Studying Human Nutrition in Canada
Throughout the world, a number of nutrition-related health concerns exist, such as ageing populations, obesity rates, and nutritional deficiencies. The social and economic burden of these issues is increasing public awareness of the connection between food and health and is creating a greater demand for nutrition-related careers.
There are a number of Canadian academic institutions that offer nutrition-based degree programmes to prepare students to handle the diverse nutrition needs of the world. Students can choose careers in the private or public sector, in research or practice, in policy or programme planning, and in teaching or counselling. Formal training in nutrition at the undergraduate and graduate level in Canada provides students with a unique body of knowledge with the ability and credentials to make a positive impact on the health of others.
“Students can choose careers in the private or public sector …”
Canadian educational institutions have long been recognised as institutions of excellence. Important innovations, such as the discovery of insulin, the creation of the glycemic index, and the development of canola oil, have established them as leaders in the understanding of food and physiology. With 27 undergraduate and graduate programmes contributing to nutritional studies from coast to coast, there are institutions that provide a combination of academics and cultural education to suit everyone’s preferences. The typical stream for nutrition students features a four-year undergraduate programme to attain a Bachelor of Science with a food and nutrition focus. This degree offers courses in food science, nutritional assessment, clinical nutrition, community nutrition, research methods, biology, chemistry, business management, communication, social sciences, statistics, metabolism, and food service, among others. Many institutions also offer an honours stream in which students may conduct and present their own research projects in their final year of study. Graduate studies may include research focus areas in food science, community nutrition, public health, health policy, international development, human research, epidemiology, animal studies, and cell studies. The diversity of courses offered in both undergraduate and graduate degree programmes allows for ample employment opportunities after graduation.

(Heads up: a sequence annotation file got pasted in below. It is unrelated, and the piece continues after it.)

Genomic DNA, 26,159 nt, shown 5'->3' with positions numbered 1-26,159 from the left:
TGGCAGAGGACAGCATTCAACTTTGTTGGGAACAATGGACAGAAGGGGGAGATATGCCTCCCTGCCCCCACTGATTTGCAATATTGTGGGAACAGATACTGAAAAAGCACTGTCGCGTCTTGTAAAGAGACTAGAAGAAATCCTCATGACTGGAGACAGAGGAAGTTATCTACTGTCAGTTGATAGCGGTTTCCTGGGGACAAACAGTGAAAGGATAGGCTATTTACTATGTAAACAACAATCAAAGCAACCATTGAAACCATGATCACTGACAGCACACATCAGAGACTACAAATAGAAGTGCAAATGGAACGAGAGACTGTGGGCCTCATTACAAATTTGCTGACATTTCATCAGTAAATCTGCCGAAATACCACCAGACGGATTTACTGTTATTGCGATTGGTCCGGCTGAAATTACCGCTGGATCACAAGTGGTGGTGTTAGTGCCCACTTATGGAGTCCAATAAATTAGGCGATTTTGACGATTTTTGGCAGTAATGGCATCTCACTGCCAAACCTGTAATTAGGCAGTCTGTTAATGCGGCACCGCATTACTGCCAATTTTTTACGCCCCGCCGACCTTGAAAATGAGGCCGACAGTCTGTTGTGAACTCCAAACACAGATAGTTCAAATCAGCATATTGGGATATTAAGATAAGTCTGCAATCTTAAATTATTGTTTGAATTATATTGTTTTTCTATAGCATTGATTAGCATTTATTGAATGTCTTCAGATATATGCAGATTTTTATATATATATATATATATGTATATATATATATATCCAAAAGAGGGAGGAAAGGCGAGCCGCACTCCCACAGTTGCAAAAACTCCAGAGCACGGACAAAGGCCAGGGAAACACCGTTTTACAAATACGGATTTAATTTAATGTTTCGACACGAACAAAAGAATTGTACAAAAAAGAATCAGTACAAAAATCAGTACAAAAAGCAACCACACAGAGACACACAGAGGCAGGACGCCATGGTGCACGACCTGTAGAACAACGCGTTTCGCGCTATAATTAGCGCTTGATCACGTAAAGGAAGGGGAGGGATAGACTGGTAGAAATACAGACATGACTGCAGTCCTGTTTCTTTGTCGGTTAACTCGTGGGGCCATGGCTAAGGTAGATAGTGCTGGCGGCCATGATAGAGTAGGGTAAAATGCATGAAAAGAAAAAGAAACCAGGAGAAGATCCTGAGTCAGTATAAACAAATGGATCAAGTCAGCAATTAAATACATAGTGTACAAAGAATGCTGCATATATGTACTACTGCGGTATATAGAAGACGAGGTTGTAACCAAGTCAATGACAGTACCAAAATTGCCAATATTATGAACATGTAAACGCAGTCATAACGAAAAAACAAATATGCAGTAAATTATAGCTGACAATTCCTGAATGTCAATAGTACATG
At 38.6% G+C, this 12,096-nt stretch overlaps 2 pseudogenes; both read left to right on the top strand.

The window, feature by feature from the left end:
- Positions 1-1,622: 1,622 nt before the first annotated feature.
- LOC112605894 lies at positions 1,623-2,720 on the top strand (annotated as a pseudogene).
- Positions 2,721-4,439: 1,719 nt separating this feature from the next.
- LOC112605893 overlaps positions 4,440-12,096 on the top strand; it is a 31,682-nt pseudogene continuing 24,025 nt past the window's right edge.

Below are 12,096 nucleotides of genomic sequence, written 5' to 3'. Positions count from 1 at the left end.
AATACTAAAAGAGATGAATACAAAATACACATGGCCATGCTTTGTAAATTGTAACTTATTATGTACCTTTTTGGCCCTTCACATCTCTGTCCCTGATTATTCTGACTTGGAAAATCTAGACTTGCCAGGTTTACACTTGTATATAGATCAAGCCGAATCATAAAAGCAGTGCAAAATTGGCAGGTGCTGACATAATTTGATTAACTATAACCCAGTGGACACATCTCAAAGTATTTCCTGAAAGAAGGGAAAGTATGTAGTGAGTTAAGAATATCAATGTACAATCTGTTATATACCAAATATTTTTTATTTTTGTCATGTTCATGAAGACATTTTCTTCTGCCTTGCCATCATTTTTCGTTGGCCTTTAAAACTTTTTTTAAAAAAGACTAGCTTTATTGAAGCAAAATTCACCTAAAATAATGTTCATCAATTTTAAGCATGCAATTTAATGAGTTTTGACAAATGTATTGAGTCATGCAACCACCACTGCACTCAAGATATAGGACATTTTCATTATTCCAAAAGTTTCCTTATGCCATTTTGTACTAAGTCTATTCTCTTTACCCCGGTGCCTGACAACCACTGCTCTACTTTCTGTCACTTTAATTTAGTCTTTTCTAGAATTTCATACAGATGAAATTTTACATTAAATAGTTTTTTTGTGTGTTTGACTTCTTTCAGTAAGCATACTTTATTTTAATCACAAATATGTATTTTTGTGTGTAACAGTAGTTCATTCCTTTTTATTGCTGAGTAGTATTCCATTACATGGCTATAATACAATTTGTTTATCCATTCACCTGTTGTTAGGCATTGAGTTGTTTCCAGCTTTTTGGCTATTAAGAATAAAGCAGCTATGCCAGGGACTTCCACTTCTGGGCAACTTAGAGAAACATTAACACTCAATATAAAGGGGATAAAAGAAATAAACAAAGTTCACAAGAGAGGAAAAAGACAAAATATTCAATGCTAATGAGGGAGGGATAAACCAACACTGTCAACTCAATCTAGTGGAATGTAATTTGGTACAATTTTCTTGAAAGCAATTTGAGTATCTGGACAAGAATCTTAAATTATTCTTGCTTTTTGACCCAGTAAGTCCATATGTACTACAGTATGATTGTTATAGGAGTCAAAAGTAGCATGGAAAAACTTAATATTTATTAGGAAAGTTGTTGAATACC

Many students pursue a career in dietetics after the completion of a food and nutrition degree. In order to be registered as a dietitian in Canada, an individual must complete an accredited dietetic internship. This internship is typically done in the year after the completion of a Bachelor’s degree; however, 16 Canadian universities offer an integrated dietetic internship programme in which the major skill sets needed for dietetic practice are integrated into the academic programme. Dietitians are valuable assets to multidisciplinary health teams in clinical, community, and food service work settings.